Gyms, weight loss companies, and self-help authors make a killing in the first week of January as the ghost of Christmas past is turned into hare-brained New Year’s resolutions.
My experience of RaboDirect customers is that you’re a fairly financially savvy bunch, with savings under your belt. The majority would have budgets and are unlikely to have excessive credit card and personal debt – although December spending is traditionally 27% higher than other months of the year
Even so, most of us can streamline our finances one way or another. Here are some suggestions:
Learn from past mistakes. Write down the 10 biggest financial mistakes you’ve made, put them in order, and then reflect on them. The best way to avoid repeating financial mistakes is to admit to yourself what you did wrong, and then move on. You can also take a new approach to an old problem.
Get paid what you’re worth. Whether you’re employed or self-employed, consider whether you’re properly recompensed for what you do compared to others in the same market. If you’re not, it’s a good time to take action.
Keep good records. Do you struggle to find paperwork; find yourself in a panic at tax time because important documents are missing or mis-filed; or sometimes find that you’ve not kept an important receipt? Putting systems in place is the answer to this. Everyone’s different. I use a filing cabinet, series of A-Z expander wallets for things like receipts for the current financial year, and lever arch files to keep bank statements and utility bills in order. You could keep scanned copies of documents if space is tight.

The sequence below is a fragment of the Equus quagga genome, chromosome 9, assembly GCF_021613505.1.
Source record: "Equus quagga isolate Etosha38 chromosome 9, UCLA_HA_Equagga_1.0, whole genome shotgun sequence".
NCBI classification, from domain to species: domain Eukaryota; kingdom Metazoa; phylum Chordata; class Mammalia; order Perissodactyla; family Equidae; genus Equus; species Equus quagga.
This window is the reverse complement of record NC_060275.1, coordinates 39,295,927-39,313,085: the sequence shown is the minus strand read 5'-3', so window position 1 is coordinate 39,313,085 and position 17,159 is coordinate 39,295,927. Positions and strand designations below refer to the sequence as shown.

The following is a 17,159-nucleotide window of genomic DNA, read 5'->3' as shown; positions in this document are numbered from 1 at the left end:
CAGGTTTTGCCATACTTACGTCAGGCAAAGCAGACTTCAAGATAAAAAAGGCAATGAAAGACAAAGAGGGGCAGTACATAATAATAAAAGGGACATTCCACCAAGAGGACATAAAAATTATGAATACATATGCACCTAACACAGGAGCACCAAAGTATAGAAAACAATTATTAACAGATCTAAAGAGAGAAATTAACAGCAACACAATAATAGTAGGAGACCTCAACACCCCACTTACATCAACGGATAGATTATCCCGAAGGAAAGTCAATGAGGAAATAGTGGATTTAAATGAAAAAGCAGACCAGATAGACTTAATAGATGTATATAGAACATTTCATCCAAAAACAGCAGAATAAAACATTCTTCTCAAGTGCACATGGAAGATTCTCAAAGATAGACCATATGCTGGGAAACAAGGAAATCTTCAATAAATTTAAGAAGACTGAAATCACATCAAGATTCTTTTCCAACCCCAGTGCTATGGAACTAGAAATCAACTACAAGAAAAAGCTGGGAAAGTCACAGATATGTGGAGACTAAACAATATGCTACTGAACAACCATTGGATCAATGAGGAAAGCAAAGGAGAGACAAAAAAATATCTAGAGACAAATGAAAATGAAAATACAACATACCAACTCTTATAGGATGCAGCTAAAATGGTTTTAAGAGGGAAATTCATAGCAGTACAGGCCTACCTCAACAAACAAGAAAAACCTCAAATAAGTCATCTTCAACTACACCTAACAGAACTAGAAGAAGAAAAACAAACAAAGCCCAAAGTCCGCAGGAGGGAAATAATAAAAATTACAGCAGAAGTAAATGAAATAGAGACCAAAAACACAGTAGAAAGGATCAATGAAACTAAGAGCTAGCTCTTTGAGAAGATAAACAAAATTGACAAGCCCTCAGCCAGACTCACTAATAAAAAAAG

Prepare for your own demise. Sadly we all pass on eventually. If you want to make it easier for your loved ones, write a Will, set up or review trust structures, and prepare a paper trail for your executors. That way less of your hard earned money will be wasted on lawyers and trustees trying to tidy up the mess you left behind. This isn’t just a step for older folk. Five per cent of deaths in New Zealand are for the under 40 age group with another 20 percent for the 40-67-year age group.
Spend less than you earn. Lifestyle inflation means even good earners are often putting less aside in savings than they ought to.
Don’t just save your money; you won’t keep pace with inflation. Invest in shares, funds, commercial property, a business or whatever is going to see your net wealth grow.
Take a reality check. How many more of the above steps could you do? Are you really telling yourself the truth? If not, it’s time to take stock.
Whatever you need to do, make goals, not resolutions (which are made to be broken), and make sure you have a clear financial strategy. People with strategies are more likely to succeed in life than those who muddle their way through life.